The promotion of our Single Content Multiple Usage strategy provides society with a wide range of benefits. Specifically, these include the use of popular Capcom IPs as local creation activities to support (1) economic development, (2) cultural development, (3) awareness for improved public safety and (4) awareness of elections. For example, (1) involves working with local municipalities to support the revitalization of towns. Holding events that make use of popular IPs or offering real-life experiences of game worlds appeals to young people and families which has a major economic impact in supporting local tourism. Further, regarding 2)(3)(4), the common issue is attracting and approaching young people, to which we have proactively made proposals to museums, police departments and election committees and produced quantifiable results. At the same time, these four activities deliver value to Capcom in the form of (1) improved existing user (fan) satisfaction through event participation and (2) enhanced favorable impression of games among middle-aged and seniors. With respect to (2) in particular, this segment cannot be considered current users, thus the contribution of popular Capcom contents to local communities enables the cultivation of new game users through smartphones and other familiar means.
Furthermore, in the realm of educational support activities, Capcom is unique in carrying out career education as well as game literacy education, which raises awareness regarding the proper way to interact with video games. These efforts are aimed at supporting the healthy development of young people and easing the concerns society has about the influence of video games.
3. Commitment to Employees
As can be seen from the fact that labor costs account for approximately 80% of development costs, the game industry is a labor-intensive industry and an extraordinarily intellectually-intensive industry, thus human resources are an especially important management resource.
I am aware that diversity is critical for creating content popular throughout the world. For this reason, Capcom promotes the retention and development of global human resources, including support for employees raising children by offering childcare leave and shortened working hours, as well as the promotion of female employees to management positions.
Furthermore, as the development of human resources is directly linked to strengthening our development capabilities, Capcom implements a development program that enables employees in all positions to acquire professional skills and augment their practical experience in game production. In addition, we constructed a new R&D building that contains the world's most advanced development equipment and technologies, creating a development environment that maximizes developer motivation. Regarding remuneration, in addition to regular bonuses, Capcom has introduced a system offering incentives and assignment allowances for each title in an attempt to further increase motivation.
In my view, the most critical aspect of human resource development is providing an environment that enables employees to take on new challenges. Managers typically tell their employees to do this, but I think that if employees are being urged to, they must be provided with a proper safety net. Without a safety net in place, no one will jump onto the flying trapeze, even if they are pushed. The manager's role is to push employees to take on one new challenge after another, identify obstacles and come up with solutions. This enables employees to take on challenges without fear of failure, leading to a virtuous cycle that creates business opportunities. The management visualization initiatives in which I am engaged (see the next section) play a role in providing employees with a space in which they are free to grow and be active.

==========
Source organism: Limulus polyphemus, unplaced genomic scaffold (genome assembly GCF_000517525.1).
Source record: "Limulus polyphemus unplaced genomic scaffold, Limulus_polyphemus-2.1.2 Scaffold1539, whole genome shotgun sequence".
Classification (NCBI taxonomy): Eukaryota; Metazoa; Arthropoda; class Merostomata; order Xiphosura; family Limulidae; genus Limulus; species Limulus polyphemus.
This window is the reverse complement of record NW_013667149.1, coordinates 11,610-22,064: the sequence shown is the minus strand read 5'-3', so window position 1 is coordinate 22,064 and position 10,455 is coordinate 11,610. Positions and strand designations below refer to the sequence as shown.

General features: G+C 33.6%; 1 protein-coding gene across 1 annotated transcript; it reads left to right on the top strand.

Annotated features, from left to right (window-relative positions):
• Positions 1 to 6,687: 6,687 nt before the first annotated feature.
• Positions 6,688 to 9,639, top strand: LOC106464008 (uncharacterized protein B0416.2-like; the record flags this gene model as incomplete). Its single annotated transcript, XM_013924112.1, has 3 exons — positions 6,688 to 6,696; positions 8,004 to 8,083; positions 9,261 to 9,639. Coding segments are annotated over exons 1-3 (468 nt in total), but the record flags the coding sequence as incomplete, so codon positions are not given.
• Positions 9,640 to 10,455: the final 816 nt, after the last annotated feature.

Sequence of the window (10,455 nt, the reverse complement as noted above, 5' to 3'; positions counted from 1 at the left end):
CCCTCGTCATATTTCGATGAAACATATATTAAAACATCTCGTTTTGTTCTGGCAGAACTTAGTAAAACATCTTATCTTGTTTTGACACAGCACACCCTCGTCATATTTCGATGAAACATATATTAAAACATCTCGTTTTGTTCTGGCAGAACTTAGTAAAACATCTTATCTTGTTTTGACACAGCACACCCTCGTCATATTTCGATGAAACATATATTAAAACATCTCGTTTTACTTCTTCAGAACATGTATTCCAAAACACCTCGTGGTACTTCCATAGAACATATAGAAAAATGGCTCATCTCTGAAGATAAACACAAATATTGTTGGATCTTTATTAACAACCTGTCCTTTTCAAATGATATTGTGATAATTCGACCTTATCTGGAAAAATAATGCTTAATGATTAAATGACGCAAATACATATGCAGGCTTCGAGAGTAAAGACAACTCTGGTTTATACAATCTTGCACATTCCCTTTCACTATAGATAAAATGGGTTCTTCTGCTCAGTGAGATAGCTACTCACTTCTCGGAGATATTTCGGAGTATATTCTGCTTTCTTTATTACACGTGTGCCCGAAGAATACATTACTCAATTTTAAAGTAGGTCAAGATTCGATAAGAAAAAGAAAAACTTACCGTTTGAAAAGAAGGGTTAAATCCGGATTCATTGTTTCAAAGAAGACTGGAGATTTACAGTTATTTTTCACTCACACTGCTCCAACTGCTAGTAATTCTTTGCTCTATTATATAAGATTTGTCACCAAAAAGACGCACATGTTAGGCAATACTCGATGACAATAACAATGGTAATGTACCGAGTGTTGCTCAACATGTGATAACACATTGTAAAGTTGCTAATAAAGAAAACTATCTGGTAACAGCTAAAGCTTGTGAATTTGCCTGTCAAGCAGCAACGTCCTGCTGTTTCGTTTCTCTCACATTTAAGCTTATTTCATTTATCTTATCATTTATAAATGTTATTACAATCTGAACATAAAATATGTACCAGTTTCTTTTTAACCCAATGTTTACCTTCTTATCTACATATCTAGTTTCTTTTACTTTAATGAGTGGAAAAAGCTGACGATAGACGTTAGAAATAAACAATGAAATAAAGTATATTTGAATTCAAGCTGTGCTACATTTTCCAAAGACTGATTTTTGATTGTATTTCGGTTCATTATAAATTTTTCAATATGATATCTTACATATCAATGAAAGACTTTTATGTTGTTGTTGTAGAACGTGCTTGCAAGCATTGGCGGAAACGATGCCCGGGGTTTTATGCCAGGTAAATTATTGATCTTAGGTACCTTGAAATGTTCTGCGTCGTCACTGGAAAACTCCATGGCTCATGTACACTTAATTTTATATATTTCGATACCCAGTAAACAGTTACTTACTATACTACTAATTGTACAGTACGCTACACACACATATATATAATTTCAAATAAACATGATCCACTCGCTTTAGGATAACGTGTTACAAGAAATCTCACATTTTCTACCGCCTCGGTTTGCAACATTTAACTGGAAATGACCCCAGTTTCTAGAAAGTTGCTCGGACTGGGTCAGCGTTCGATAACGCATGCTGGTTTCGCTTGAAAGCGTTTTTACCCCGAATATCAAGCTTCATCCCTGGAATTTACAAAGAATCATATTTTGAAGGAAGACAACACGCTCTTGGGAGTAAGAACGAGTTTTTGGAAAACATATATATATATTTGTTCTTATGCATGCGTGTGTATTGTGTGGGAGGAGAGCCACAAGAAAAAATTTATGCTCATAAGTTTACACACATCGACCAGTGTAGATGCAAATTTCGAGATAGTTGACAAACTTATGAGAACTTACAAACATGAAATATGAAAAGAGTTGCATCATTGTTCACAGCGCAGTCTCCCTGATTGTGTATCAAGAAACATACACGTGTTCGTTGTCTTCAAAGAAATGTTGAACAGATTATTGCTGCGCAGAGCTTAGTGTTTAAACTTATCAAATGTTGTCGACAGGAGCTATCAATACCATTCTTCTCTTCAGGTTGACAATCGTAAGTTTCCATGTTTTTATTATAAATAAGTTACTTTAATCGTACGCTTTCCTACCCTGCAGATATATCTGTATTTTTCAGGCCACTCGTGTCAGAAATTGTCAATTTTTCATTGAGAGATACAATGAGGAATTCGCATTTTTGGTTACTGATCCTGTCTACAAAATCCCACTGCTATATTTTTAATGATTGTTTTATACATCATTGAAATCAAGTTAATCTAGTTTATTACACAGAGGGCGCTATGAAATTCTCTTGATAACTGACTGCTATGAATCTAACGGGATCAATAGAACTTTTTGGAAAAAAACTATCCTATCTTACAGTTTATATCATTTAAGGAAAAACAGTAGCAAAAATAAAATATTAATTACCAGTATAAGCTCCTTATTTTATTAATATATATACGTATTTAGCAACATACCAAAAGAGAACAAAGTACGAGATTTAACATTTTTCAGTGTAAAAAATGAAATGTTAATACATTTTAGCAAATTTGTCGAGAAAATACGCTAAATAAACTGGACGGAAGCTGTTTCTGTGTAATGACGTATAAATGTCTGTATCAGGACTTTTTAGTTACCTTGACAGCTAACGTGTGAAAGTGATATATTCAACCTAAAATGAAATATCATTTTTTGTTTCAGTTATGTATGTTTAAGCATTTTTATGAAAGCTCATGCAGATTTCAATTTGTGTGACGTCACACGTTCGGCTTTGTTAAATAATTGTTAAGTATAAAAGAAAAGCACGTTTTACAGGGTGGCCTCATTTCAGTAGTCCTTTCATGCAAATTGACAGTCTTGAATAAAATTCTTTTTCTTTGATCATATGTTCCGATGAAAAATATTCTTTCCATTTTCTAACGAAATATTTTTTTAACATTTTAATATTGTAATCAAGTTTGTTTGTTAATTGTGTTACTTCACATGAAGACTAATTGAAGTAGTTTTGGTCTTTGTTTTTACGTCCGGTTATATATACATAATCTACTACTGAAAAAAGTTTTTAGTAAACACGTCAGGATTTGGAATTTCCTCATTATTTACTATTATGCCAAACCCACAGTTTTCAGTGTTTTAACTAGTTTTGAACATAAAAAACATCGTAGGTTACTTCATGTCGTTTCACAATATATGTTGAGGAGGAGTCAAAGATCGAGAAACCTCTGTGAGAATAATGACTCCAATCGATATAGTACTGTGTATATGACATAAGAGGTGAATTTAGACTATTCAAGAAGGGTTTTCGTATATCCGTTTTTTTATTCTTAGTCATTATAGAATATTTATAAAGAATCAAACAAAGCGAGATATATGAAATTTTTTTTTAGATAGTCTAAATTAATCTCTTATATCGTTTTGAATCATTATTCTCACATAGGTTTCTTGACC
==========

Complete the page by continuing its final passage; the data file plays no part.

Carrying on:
Capcom is promoting growth strategies aimed at continuously improving corporate value, and in particular, economic value.
At the same time, the more we accelerate our execution of growth strategies, the higher the risks become. Governance is useful for avoiding and minimizing these risks.
As risks can be broadly categorized into earnings volatility risks and management decision risks, I will now explain how governance can be used to control management decision risks.
Measure 1: Management Visualization Centered on Numbers
In line with changes in company scale and business characteristics, I think it is important that management also be able to flexibly change its management style.
For example, when a company is small, management is like the pilot of a propeller aircraft engaging in visual flight. They are always present and make decisions based on confirming conditions with their own eyes. On the other hand, when a company is large, management is more like the pilot of a jumbo jet. In this case, it is too risky to make decisions based solely on visual flight. Accordingly, the pilot switches to instrument flight to control the aircraft. Similarly, corporate managers must rely on numbers to make decisions.
For this reason, I require that materials (documents) used for decision-making are, in principle, quantitatively focused. Specifically, these materials compare and contrast net sales, year-on-year performance and earnings forecasts, which make it easier to identify problems by enabling us to confirm complex combinations of data. Furthermore, these materials are used by external directors for supervisory purposes and provided to investors as part of our IR activities. This is part of the mechanism I call "management visualization." Management decisions based on visualizing operations enable us to evaluate the Company with two sets of eyes using a system attempting to achieve management transparency.
Even when I talk with developers, numbers are the common language. Using only qualitative words and sentences leaves significant room for arbitrariness on the part of the person in charge. In comparison, numbers enable comparisons from a variety of angles, facilitating decisions based on real conditions.